Ross Baird, 3 Trends that Prevent Entrepreneurs from Accessing Capital

Now Reading

3 trends that prevent entrepreneurs from accessing capital
Vice President, Public Affairs Kauffman Foundation

3 trends that prevent entrepreneurs from accessing capital

To fuel startups, and the U.S. startup rate, founders need access to a variety of funding opportunities.

At least 81% of entrepreneurs do not access a bank loan or venture capital.

Over the past few years we’ve been listening and learning from thousands of aspiring entrepreneurs about the barriers they face.

Removing barriers is critical, given the long-term decline in entrepreneurship in our country. Despite a slight uptick following the recession, we remain at a generational low for rate of new business starts.

Access to capital has been near the top of the list from our conversations with entrepreneurs. But, what does it really mean?

We wanted to dig deeper into that question and get a better read of the landscape, so we’ve been doing research to better understand the challenges entrepreneurs face in accessing capital to fuel their startups.

Yesterday, Ewing Marion Kauffman Foundation Innovator-in-Residence and president of Village Capital, Ross Baird shared some early insights from our work with the House Small Business Committee. Here are a few initial key takeaways:

3 Trends that Create Barriers to Capital

1. Large banks have become larger, and small- and medium-sized banks are disappearing. As one example, the number of small community banks totaling under $50 million in assets has declined 41 percent since the Great Recession of 2008, either through consolidation or closing. According to industry experts, the $30,000 in average funds needed to start a firm does not hit the vast majority of banks’ radars. Loans of around $100,000 or less are hard for banks to make profitably.

2. The nature of new businesses has changed. Historically, banks lend against assets. But the majority of new businesses are service businesses that do not have significant assets or collateral, but instead are based on cash flow. Those businesses do not fit banks’ traditional underwriting models. Traditional lending models no longer fit today’s startups: only 18 percent of businesses ever access a bank loan.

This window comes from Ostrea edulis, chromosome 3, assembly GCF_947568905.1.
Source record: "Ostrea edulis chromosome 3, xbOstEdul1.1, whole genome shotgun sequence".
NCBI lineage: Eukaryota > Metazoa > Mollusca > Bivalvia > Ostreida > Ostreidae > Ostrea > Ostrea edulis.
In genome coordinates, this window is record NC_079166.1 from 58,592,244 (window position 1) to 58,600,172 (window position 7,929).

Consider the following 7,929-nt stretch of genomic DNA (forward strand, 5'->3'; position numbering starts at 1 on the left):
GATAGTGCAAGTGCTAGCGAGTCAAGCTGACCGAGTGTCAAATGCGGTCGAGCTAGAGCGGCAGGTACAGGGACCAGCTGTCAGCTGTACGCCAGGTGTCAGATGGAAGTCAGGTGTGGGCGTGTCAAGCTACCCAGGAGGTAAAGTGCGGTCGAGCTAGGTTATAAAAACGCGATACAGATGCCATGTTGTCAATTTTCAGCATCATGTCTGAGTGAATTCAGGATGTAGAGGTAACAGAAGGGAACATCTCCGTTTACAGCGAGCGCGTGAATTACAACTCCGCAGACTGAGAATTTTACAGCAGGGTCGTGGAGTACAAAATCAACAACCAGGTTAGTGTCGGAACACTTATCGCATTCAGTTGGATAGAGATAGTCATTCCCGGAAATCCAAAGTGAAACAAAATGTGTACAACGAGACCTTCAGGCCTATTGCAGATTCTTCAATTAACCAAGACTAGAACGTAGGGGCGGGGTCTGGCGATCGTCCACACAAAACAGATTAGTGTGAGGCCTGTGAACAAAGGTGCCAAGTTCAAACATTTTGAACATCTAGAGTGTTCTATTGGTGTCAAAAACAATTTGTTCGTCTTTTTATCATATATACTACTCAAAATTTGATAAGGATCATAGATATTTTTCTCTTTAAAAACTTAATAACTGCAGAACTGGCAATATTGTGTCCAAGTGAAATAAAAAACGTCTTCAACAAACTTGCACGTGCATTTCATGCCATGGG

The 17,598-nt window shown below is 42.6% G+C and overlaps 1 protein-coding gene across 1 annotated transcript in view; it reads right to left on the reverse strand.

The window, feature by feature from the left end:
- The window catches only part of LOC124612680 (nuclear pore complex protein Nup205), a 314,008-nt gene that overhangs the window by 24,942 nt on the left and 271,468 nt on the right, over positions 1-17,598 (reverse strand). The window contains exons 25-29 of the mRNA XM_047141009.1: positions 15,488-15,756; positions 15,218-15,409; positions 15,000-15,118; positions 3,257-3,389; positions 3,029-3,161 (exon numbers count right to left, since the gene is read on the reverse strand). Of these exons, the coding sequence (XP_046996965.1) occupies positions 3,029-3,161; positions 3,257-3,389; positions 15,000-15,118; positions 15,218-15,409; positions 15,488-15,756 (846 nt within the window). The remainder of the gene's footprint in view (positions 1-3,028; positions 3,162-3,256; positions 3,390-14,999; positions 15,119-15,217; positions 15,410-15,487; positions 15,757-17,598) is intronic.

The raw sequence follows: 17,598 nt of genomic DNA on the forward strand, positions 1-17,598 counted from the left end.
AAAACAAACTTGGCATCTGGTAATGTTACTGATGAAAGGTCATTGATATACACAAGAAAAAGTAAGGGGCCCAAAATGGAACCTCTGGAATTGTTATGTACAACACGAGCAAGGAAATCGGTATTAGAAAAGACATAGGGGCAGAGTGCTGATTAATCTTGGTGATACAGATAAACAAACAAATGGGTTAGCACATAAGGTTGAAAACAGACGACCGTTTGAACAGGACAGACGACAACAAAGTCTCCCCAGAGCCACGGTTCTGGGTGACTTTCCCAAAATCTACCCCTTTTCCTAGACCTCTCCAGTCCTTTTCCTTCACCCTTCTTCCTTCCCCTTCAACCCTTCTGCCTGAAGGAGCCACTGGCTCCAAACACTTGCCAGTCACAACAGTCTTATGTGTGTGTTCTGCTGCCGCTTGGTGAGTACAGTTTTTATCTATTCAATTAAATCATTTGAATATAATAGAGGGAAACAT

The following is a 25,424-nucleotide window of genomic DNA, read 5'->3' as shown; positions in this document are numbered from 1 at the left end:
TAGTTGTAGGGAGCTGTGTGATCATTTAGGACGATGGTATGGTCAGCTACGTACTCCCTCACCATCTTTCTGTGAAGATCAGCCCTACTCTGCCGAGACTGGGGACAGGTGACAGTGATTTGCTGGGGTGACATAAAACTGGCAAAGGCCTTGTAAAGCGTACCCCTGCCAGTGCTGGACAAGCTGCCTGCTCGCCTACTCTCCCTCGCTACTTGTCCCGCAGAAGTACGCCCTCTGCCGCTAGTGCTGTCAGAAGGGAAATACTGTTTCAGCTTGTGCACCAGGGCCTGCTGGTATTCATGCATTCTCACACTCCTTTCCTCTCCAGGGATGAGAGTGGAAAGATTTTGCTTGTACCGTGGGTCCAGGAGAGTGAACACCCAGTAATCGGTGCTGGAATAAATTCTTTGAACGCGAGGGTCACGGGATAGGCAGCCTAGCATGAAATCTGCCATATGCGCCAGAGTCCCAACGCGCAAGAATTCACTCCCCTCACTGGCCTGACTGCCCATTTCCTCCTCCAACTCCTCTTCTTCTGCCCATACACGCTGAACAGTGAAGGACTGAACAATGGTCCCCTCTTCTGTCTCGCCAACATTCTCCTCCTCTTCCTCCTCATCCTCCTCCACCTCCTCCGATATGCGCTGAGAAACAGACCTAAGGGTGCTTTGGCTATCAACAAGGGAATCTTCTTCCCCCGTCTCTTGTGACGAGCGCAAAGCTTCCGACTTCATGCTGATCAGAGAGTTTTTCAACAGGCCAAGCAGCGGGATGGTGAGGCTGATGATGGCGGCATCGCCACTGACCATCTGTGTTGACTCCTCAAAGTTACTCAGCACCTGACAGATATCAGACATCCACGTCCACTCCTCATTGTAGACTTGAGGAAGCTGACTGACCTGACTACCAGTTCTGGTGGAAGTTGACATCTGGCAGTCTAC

3. Venture capital (VC) has been a highly visible part of the growth of many well-known companies. But, while VC has been very helpful for some entrepreneurs, the VC industry is focused on a small percentage of businesses with the potential for high growth: only 0.6 percent of businesses ever raise VC. Furthermore, VC is highly concentrated. In 2016, 78 percent of VC went to just three states (New York, Massachusetts, and California). Less than 1 percent of venture capital dollars went to rural areas. Less than 2 percent of startup financing went to women founders. Only 1 percent went to African-American and Latino founders.

Investing in Rural America

The Committee on Small Business Subcommittee on Economic Growth, Tax, and Capital Access and the Subcommittee on Agriculture, Energy, and Trade meet for a joint hearing titled, “Investing in Rural America.”

The Bottom Line

The bottom line of our initial insights is that we have a lot more work ahead.

The Foundation is particularly focused on this through our work in bridging market gaps and growing entrepreneurial ecosystems. Very little of the total capital flow to entrepreneurs is geared toward women and people of color. With 81 percent of funding coming through personal net worth, family wealth, or connections to networks, it’s not a mystery why today’s make-up of entrepreneurs is overwhelmingly white, older, and male.

Going forward, we know communities need to build the mechanisms and networks that help more people start new businesses. With the nation’s changing demographics, it is both a moral and strategic imperative to ensure inclusion and equity as communities seek to grow local economies.

We will continue to share what we learn, as we work with partners to address systemic issues facing entrepreneurs. We look forward to learning more during the months to come, working together and breaking down barriers for entrepreneurs.

The economy needs ecosystem builders

Read More